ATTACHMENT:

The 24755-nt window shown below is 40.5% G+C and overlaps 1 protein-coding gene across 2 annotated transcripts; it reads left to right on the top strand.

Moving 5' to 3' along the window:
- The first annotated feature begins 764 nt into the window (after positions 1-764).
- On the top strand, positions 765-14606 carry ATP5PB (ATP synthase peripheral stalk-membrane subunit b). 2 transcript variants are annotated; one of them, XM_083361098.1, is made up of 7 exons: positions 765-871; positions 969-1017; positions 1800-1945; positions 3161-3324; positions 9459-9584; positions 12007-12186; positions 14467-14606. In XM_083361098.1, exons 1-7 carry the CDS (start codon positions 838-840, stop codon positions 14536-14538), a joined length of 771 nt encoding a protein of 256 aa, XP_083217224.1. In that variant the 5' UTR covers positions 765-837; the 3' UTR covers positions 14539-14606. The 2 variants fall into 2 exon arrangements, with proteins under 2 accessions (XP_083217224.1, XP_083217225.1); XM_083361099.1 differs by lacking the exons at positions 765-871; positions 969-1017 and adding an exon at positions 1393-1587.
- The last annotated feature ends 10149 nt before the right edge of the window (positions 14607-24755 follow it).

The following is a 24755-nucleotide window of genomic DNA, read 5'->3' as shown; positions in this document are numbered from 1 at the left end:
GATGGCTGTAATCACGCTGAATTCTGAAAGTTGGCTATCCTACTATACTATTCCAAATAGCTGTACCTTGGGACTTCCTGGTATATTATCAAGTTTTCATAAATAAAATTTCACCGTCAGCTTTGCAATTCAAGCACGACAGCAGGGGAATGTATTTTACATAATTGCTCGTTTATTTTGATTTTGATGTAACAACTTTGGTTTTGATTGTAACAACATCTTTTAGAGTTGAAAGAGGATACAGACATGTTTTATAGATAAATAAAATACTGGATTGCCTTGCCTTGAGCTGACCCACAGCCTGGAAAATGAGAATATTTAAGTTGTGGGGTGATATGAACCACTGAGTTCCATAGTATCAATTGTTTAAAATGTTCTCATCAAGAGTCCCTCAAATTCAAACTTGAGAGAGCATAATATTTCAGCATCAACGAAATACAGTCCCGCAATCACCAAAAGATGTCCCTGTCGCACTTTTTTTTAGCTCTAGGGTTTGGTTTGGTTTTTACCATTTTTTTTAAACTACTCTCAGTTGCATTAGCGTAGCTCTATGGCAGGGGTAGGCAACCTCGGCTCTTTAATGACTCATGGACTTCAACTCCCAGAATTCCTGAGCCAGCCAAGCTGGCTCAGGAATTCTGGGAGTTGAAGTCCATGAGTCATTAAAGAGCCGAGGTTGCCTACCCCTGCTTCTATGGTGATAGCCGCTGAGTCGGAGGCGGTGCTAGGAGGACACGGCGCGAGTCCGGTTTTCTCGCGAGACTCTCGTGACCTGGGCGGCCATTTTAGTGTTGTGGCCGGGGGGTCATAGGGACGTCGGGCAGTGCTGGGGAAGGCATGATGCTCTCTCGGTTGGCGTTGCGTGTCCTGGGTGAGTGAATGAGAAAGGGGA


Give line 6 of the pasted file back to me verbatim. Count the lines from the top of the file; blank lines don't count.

The following is a 24755-nucleotide window of genomic DNA, read 5'->3' as shown; positions in this document are numbered from 1 at the left end: